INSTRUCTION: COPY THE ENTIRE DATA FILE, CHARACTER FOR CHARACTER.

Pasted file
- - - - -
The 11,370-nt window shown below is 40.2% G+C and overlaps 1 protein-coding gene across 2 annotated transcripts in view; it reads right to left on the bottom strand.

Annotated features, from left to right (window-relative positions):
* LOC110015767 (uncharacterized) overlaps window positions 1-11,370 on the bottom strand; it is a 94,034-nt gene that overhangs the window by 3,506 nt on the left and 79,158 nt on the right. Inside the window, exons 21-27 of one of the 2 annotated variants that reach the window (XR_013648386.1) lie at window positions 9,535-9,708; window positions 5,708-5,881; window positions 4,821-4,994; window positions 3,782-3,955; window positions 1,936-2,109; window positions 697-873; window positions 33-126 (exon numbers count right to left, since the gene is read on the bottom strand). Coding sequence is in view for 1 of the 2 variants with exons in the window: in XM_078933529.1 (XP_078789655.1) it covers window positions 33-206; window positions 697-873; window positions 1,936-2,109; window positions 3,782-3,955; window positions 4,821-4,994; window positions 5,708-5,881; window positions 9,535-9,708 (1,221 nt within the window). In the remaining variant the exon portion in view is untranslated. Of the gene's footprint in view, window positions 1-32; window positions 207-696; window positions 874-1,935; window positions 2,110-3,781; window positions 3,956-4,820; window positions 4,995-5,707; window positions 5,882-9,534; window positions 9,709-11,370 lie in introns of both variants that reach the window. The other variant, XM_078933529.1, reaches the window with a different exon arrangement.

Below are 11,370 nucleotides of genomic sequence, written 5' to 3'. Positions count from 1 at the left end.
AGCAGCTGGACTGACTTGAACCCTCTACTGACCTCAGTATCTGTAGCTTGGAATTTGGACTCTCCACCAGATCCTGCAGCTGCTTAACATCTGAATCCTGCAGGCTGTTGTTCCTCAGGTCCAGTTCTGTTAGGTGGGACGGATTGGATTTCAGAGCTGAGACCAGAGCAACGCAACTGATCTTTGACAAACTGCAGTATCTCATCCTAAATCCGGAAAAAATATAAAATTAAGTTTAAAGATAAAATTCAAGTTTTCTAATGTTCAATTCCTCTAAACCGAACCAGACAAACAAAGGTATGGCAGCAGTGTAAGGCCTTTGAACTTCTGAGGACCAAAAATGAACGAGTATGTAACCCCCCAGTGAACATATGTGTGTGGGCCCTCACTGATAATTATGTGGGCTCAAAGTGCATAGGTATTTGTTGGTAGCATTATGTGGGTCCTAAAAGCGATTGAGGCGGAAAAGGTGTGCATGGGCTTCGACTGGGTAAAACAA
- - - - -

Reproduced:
The 11,370-nt window shown below is 40.2% G+C and overlaps 1 protein-coding gene across 2 annotated transcripts in view; it reads right to left on the bottom strand.

Annotated features, from left to right (window-relative positions):
* LOC110015767 (uncharacterized) overlaps window positions 1-11,370 on the bottom strand; it is a 94,034-nt gene that overhangs the window by 3,506 nt on the left and 79,158 nt on the right. Inside the window, exons 21-27 of one of the 2 annotated variants that reach the window (XR_013648386.1) lie at window positions 9,535-9,708; window positions 5,708-5,881; window positions 4,821-4,994; window positions 3,782-3,955; window positions 1,936-2,109; window positions 697-873; window positions 33-126 (exon numbers count right to left, since the gene is read on the bottom strand). Coding sequence is in view for 1 of the 2 variants with exons in the window: in XM_078933529.1 (XP_078789655.1) it covers window positions 33-206; window positions 697-873; window positions 1,936-2,109; window positions 3,782-3,955; window positions 4,821-4,994; window positions 5,708-5,881; window positions 9,535-9,708 (1,221 nt within the window). In the remaining variant the exon portion in view is untranslated. Of the gene's footprint in view, window positions 1-32; window positions 207-696; window positions 874-1,935; window positions 2,110-3,781; window positions 3,956-4,820; window positions 4,995-5,707; window positions 5,882-9,534; window positions 9,709-11,370 lie in introns of both variants that reach the window. The other variant, XM_078933529.1, reaches the window with a different exon arrangement.

Below are 11,370 nucleotides of genomic sequence, written 5' to 3'. Positions count from 1 at the left end.
AGCAGCTGGACTGACTTGAACCCTCTACTGACCTCAGTATCTGTAGCTTGGAATTTGGACTCTCCACCAGATCCTGCAGCTGCTTAACATCTGAATCCTGCAGGCTGTTGTTCCTCAGGTCCAGTTCTGTTAGGTGGGACGGATTGGATTTCAGAGCTGAGACCAGAGCAACGCAACTGATCTTTGACAAACTGCAGTATCTCATCCTAAATCCGGAAAAAATATAAAATTAAGTTTAAAGATAAAATTCAAGTTTTCTAATGTTCAATTCCTCTAAACCGAACCAGACAAACAAAGGTATGGCAGCAGTGTAAGGCCTTTGAACTTCTGAGGACCAAAAATGAACGAGTATGTAACCCCCCAGTGAACATATGTGTGTGGGCCCTCACTGATAATTATGTGGGCTCAAAGTGCATAGGTATTTGTTGGTAGCATTATGTGGGTCCTAAAAGCGATTGAGGCGGAAAAGGTGTGCATGGGCTTCGACTGGGTAAAACAA